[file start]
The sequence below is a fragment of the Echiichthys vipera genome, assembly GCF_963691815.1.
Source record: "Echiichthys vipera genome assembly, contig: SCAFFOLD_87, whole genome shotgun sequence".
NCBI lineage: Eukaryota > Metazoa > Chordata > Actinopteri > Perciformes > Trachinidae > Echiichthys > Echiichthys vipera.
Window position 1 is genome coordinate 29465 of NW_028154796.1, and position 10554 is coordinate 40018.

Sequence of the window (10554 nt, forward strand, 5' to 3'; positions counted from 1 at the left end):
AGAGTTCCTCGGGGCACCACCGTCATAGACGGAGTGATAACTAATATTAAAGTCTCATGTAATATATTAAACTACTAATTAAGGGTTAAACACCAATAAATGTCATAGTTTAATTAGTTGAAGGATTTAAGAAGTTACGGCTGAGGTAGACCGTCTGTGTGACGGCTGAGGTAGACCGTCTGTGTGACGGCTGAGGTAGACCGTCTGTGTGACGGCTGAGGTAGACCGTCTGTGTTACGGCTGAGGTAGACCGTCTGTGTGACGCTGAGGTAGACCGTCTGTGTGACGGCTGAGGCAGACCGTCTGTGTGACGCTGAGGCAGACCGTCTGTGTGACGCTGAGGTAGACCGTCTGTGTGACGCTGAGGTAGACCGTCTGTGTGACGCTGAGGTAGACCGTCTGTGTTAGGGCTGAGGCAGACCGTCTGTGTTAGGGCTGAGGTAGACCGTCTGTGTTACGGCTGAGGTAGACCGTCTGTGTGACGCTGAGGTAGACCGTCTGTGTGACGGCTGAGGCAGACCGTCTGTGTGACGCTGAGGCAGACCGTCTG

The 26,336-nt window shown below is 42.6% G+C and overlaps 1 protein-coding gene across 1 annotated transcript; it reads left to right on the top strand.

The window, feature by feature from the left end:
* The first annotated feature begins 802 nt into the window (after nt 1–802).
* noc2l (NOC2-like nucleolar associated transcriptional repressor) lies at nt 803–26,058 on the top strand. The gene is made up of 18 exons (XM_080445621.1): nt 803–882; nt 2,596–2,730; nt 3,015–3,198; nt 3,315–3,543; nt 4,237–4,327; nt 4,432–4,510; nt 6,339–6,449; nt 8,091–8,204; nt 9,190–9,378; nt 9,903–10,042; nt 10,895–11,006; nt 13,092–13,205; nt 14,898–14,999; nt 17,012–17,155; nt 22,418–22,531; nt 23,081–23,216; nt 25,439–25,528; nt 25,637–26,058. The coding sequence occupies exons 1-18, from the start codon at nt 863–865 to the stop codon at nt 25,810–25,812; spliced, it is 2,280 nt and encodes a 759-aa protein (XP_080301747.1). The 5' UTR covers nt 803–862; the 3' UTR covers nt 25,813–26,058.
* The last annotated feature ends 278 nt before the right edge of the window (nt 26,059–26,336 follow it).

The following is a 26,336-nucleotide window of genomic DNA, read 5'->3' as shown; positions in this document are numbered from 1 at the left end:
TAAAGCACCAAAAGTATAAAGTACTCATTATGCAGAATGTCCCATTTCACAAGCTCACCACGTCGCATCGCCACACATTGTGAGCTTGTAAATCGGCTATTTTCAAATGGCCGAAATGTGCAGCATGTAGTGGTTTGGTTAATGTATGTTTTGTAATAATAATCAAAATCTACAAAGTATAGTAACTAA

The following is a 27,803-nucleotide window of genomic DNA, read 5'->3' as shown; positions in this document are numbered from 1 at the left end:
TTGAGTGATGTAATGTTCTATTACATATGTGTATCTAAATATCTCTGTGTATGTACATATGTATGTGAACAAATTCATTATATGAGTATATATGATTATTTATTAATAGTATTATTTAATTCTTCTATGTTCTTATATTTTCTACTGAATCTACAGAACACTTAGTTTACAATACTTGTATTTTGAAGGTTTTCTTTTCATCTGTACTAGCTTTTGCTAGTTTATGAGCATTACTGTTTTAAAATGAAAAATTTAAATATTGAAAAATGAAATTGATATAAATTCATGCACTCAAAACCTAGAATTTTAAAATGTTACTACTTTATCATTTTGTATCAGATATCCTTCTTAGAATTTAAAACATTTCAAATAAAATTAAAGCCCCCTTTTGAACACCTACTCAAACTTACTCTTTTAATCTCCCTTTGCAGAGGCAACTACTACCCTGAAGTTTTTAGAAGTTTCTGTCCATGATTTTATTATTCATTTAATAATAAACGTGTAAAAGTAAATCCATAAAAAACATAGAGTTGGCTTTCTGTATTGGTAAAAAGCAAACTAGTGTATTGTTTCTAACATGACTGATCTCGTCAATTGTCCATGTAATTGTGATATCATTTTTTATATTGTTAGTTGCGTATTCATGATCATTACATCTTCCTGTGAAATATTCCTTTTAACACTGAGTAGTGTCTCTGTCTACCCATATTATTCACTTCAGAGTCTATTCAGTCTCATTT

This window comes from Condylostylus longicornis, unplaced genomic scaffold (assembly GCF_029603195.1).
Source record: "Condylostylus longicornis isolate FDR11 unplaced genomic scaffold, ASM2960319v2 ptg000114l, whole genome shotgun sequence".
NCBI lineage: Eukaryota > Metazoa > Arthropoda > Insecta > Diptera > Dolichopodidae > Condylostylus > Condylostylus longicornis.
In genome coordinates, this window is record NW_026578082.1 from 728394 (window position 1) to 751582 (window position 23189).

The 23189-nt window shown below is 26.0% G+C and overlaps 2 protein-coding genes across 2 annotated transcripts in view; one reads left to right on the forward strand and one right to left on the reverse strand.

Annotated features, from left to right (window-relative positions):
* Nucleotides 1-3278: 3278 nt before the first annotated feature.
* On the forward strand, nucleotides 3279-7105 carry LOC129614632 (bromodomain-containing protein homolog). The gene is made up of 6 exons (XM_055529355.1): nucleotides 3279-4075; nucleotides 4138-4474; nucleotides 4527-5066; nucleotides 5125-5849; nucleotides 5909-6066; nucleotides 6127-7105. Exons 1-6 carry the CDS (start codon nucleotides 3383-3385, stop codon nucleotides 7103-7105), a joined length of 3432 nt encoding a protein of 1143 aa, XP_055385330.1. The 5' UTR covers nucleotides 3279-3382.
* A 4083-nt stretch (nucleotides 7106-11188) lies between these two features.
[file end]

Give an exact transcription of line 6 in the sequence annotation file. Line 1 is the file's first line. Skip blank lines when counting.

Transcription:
AGAGTTCCTCGGGGCACCACCGTCATAGACGGAGTGATAACTAATATTAAAGTCTCATGTAATATATTAAACTACTAATTAAGGGTTAAACACCAATAAATGTCATAGTTTAATTAGTTGAAGGATTTAAGAAGTTACGGCTGAGGTAGACCGTCTGTGTGACGGCTGAGGTAGACCGTCTGTGTGACGGCTGAGGTAGACCGTCTGTGTGACGGCTGAGGTAGACCGTCTGTGTTACGGCTGAGGTAGACCGTCTGTGTGACGCTGAGGTAGACCGTCTGTGTGACGGCTGAGGCAGACCGTCTGTGTGACGCTGAGGCAGACCGTCTGTGTGACGCTGAGGTAGACCGTCTGTGTGACGCTGAGGTAGACCGTCTGTGTGACGCTGAGGTAGACCGTCTGTGTTAGGGCTGAGGCAGACCGTCTGTGTTAGGGCTGAGGTAGACCGTCTGTGTTACGGCTGAGGTAGACCGTCTGTGTGACGCTGAGGTAGACCGTCTGTGTGACGGCTGAGGCAGACCGTCTGTGTGACGCTGAGGCAGACCGTCTG